Responds to The Defenders of Zionism
the United Nations Declaration of Human Rights, all refugees
of all wars have an inalienable right of return. Its a right
that no party can negotiate away. It cannot be traded for relocation
or reparations. Palestinians are not just refugees of Gaza, the
West Bank, and Jerusalem. Their homes once stood in nearly every
plot of earth now controlled by Israel. While the idea of total
return may currently lie only in the realm of political fantasy,
the weight of the demographic and historical facts has enormous
implications for the only democratic country in the Middle
East and a lasting peace.
Shockingly, all I ever hear is the total absence of empathy for
Palestinians. Some people point out that they lost the 1948 and
1967 wars, and demand that the surrounding nations absorb their
natural kin. Others lament that Israel is forced to make life
if one can call the systematic brutalization under the boot of the
occupation living difficult for the
Palestinians. Do the defenders and apologists of Zionism really
believe that might makes right?
My skepticism about the justice of a Jewish State in Palestine is
very old. Over the years some have accused me of being a self-hating
Jew (I suspect this letter will encourage renewed insults).
And once again some people are equating criticisms of a state with
anti-Semitism. As if loving Jewish history, Jewish intellectual
and artistic accomplishments, Jewish difference in a Christian civilization,
and embracing a Jewish identity requires allegiance to a nation
which is utterly chilling in its similarity to brother racist, colonial
and apartheid regimes.
There are signs of hope. Last I read there are 404 refuseniks in
the Israeli Defense Force (The Nation, April 29, 2002). In the December
24, 2001 edition of The Nation, Robert I. Friedman reported a poll
taken in Israel claiming that due to the violent hopelessness of
the situation 35 percent of Jews between ages 25 and 34 said
they wanted to depart [Israel for America]. According to the
2001 edition of the CIA World Fact Book, almost a third of Jewish
Israelis were born in America or Europe. Only 21 percent of Israeli
Jews were actually born there, almost the same percentage of the
population that are Israeli Arabs.
Based on these facts Id like to add my ideas for action to
the arsenal of the peace movement. In addition to economic and military
divestment, we need popular divestment. Given the demographics and
the dissatisfaction Israelis are starting to feel with a seemingly
unsolvable problem, we as individuals all have the power to engage
in a most direct and perhaps unprecedented form of activism. We
can speak directly to the Israeli people who since the Al-Aqsa Intifada
began are considering ethnic cleansing in despair (poll by Maariv).
We can tap into this despair and offer them a way out of this nightmare.
To facilitate an Exodus the U.S. and the EU should offer them asylum.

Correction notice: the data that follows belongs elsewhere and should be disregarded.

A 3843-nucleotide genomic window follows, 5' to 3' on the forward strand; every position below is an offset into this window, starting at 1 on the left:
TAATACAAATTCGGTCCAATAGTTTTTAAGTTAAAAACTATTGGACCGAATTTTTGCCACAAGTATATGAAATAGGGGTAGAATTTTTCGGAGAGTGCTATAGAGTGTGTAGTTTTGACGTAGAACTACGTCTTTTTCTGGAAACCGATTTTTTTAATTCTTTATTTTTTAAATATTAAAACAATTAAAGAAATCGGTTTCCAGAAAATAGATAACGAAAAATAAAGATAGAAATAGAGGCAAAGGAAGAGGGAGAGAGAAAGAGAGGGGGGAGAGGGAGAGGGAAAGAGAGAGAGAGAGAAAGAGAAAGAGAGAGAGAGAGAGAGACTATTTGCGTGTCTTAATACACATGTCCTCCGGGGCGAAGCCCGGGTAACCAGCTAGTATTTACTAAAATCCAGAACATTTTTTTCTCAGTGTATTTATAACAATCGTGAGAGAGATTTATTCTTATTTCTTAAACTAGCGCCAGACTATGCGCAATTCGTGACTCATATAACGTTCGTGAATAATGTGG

A very large percentage already holds dual citizenship with the
US. What would happen to the occupation if 10 percent of Israelis
came back to the US? If 30 percent did? Maybe the choice could be
forced with a movement to deny the right of dual citizenship
forcing them to decide.
Since the fall of 1999, each incoming freshman class at Oberlin
has been progressively more Jewish than the last (see the Office
of Institutional Researchs Common Data Set on Oberlin Online).
This fall 13.2 percent identified Jewish as their religious
affiliation, the largest affiliation besides none at
45.8 percent. That means that at least one out of 10 students on
this campus is Jewish. One may assume a good portion of our campus
has friends, relatives and loved ones involved. By living in Israel
or fighting for it, they are not only in physical danger, but also
morally responsible for Israels cruelty. Even under
siege they are direct benefactors of the inherently undemocratic
Zionist project (maintaining the Jewish majority). We need to write,
telephone, e-mail, and otherwise talk to Israelis and their supporters,
and ask them to abandon Palestine before its too late. Because
despite their mistakes, we still love them, want them safe, and
recognize their human right to a life free of violence.
Palestinians cannot continue to suffer for the privilege of American
Jews who want to live out a romantic nationalist fantasy. A Jewish
state could potentially be acceptable if there truly were a land
without a people for a people without a land. But 54 years
of facts on the ground do not earn Israelis the unquestioned
right of lebensraum. Unless Jews are willing to live in one united,
multiethnic, secular, democratic, anti-apartheid state in true cooperation
with Palestinians and their refugee kin, then Jews have no right
to that so-called Promised Land. It does not and cannot belong to
them alone. And since Palestinians are not likely to forget the
humiliation they, their parents, their grand parents, and their
great grand parents have been forced to suffer, Jews might as well
leave now. Otherwise they forgetful victims of genocide
will be condemned to fight a genocidal war until there are no more
Palestinians to starve, bulldoze, shoot, check, control, unemploy,
taunt, humiliate, curse, rob, ghettoize, and then throw out from
their squalid besieged homes.